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Truth be told, I avoided writing this review for several days.  It’s been too tough.  There’s so much pain, so much heartbreak, and it’s so hard to see a character I’ve gotten to know and love through these years meet such an end, whether it be final or not.  I needed time to grieve, to process all of this.  Only four other “Supernatural” episodes have affected me this much.  “Mystery Spot,” “No Rest For The Wicked,” “When The Levee Breaks,” and “Swan Song.”  I’m crushed.  All those episodes still sting when I put them in the DVD player.  No doubt “Death’s Door” will become part of this club.

In season six, only one episode earned the A+ honors that I bestow upon only the greatest episodes.  That episode was “The Man Who Would Be King.”  I did that because it wasn’t just the usual amazing acting and story that is guaranteed to rip those heartstrings from your chest.  It went beyond that because it was a technical marvel, a score that was second to none, and an all out effort from every single member of the cast and crew that exceeded anything we could have hoped for.  

This year, I didn’t have to wait until episode twenty to get that.  We got it in episode ten.  “Death’s Door” is easily one of the most fluid and gut wrenching scripts in the series.  In a long line of wonderful, this is Sera Gamble’s masterpiece.  And Director Robert Singer’s.  And DP Serge Ladouceur’s.  And just about everyone else in the cast and crew involved.  I’m going to reference this episode plenty in a future article about the technical achievements of Supernatural, because everything done here was sheer brilliance.  For posterity though, I’ll at least share two of my many favorite shots.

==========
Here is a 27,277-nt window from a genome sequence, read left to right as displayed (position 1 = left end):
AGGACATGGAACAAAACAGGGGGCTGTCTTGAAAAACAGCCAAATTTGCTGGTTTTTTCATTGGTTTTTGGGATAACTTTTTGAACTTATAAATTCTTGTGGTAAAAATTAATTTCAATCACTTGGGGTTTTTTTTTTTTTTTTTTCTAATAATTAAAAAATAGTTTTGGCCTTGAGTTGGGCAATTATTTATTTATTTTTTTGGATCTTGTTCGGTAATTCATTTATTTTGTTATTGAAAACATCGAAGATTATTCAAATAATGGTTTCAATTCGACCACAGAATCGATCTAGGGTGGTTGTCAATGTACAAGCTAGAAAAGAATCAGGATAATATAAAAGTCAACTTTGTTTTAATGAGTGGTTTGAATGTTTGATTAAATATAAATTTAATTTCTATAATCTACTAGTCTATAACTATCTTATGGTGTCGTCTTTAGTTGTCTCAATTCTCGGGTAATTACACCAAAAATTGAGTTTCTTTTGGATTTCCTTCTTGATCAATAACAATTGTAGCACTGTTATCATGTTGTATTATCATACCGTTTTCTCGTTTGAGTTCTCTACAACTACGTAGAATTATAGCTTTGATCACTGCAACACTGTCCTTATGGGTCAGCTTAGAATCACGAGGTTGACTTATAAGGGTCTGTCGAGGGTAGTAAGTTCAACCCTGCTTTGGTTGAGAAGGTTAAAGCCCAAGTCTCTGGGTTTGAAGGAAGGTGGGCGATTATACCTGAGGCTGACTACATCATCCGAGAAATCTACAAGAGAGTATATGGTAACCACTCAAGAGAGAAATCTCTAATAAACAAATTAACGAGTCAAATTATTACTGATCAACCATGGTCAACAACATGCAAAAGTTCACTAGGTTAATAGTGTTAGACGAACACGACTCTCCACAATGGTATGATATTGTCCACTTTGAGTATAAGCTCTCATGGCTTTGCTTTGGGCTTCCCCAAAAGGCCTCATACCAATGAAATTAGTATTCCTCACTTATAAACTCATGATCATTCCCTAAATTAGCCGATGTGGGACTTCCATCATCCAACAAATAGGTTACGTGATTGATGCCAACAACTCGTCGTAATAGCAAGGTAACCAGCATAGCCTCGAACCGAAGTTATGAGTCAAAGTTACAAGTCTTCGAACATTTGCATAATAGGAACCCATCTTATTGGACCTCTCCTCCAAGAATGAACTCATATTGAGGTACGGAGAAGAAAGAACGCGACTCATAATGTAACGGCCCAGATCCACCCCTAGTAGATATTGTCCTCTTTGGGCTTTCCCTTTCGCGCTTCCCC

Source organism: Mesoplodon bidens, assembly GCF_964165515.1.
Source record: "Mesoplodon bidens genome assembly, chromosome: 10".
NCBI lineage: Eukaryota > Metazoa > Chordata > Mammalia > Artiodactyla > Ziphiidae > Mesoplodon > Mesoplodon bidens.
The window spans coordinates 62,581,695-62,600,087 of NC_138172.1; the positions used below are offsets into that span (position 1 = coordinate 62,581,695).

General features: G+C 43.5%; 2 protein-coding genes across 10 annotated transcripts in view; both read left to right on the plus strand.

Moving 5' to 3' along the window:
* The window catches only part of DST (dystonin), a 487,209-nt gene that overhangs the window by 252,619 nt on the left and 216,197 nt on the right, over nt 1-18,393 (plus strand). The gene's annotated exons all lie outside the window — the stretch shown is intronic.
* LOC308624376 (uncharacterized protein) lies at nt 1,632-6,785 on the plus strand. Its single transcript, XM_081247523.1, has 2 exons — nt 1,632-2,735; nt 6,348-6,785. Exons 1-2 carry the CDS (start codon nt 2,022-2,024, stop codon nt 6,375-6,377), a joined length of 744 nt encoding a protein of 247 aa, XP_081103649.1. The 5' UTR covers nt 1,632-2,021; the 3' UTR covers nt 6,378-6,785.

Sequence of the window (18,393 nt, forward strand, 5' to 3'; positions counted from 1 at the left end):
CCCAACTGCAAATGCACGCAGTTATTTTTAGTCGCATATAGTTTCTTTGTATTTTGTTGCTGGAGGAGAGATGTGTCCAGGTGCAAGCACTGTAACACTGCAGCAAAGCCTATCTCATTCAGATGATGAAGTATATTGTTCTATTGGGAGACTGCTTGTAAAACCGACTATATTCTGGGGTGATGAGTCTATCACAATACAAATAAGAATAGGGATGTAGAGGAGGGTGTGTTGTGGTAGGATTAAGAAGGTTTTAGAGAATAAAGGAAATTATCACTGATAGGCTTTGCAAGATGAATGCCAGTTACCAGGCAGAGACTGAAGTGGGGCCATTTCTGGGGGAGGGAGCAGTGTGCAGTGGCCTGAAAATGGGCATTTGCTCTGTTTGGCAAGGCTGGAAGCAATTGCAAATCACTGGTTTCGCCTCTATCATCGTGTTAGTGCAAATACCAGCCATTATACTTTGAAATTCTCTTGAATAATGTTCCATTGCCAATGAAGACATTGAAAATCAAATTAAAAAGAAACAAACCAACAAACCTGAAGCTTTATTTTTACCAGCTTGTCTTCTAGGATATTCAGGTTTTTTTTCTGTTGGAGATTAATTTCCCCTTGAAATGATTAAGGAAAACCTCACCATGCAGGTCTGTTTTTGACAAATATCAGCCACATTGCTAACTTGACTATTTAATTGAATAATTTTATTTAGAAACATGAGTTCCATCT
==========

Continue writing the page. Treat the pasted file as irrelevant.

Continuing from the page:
(Look at the way the light streams through the trees)

(The lighting contrasts, the angle wow).   

Out of all the grand achievements, this is Jim Beaver’s Emmy worthy triumph.  It’s a well earned showcase of the unsung hero that is rarely pushed into the spotlight role.  Sure there was last season’s “Weekend At Bobby’s” but that was a charming tale of the older hunter’s juggling act.  Hanging in the balance of life and death has a bit more urgency.  It’s fascinating to me that the two highest quality episodes of the past two seasons, “Death’s Door” and “The Man Who Would Be King,” took time to prove what we’ve known all along, how stellar the supporting cast of Supernatural really is.  As for Jared and Jensen, taking supporting turns this time showed off their incredible versatility as well and they ended up producing something better and more emotional than they’ve ever done before.  This was the bang often times missing with John’s death.  

Bobby's supposedly mortal injury of gun shot to the head is far more profound and poignant than the quick neck snap he experienced in “Swan Song.”  This time, we get to see his “unremarkable little life.”  There isn’t much to see, the baggage his daddy issues brought into his marriage, his deep friendship with his working partner Rufus, and his bond with his two surrogate sons.  On the surface it doesn’t seem like much.  But when put under a microscope, these relationships truly changed the world for the better.